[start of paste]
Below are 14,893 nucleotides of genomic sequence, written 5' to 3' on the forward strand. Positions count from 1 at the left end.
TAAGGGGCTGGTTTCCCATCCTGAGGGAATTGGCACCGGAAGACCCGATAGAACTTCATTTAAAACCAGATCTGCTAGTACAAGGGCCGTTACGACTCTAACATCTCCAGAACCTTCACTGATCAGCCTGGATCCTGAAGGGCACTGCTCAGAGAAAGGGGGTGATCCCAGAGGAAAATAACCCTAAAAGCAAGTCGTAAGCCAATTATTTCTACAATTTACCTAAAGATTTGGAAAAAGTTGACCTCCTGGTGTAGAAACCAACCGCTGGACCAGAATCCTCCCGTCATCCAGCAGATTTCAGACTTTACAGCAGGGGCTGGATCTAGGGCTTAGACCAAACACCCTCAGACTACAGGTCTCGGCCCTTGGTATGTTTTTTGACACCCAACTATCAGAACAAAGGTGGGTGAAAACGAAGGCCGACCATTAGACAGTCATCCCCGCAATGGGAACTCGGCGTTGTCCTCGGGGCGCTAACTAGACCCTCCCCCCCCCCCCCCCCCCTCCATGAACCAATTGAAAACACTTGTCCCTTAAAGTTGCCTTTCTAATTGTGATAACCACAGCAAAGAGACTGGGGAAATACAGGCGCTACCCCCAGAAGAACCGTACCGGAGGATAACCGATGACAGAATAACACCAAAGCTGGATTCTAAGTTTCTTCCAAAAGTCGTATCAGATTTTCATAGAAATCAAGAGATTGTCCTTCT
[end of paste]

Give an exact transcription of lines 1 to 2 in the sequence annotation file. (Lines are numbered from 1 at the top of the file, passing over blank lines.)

Below are 14,893 nucleotides of genomic sequence, written 5' to 3' on the forward strand. Positions count from 1 at the left end.
TAAGGGGCTGGTTTCCCATCCTGAGGGAATTGGCACCGGAAGACCCGATAGAACTTCATTTAAAACCAGATCTGCTAGTACAAGGGCCGTTACGACTCTAACATCTCCAGAACCTTCACTGATCAGCCTGGATCCTGAAGGGCACTGCTCAGAGAAAGGGGGTGATCCCAGAGGAAAATAACCCTAAAAGCAAGTCGTAAGCCAATTATTTCTACAATTTACCTAAAGATTTGGAAAAAGTTGACCTCCTGGTGTAGAAACCAACCGCTGGACCAGAATCCTCCCGTCATCCAGCAGATTTCAGACTTTACAGCAGGGGCTGGATCTAGGGCTTAGACCAAACACCCTCAGACTACAGGTCTCGGCCCTTGGTATGTTTTTTGACACCCAACTATCAGAACAAAGGTGGGTGAAAACGAAGGCCGACCATTAGACAGTCATCCCCGCAATGGGAACTCGGCGTTGTCCTCGGGGCGCTAACTAGACCCTCCCCCCCCCCCCCCCCCCTCCATGAACCAATTGAAAACACTTGTCCCTTAAAGTTGCCTTTCTAATTGTGATAACCACAGCAAAGAGACTGGGGAAATACAGGCGCTACCCCCAGAAGAACCGTACCGGAGGATAACCGATGACAGAATAACACCAAAGCTGGATTCTAAGTTTCTTCCAAAAGTCGTATCAGATTTTCATAGAAATCAAGAGATTGTCCTTCT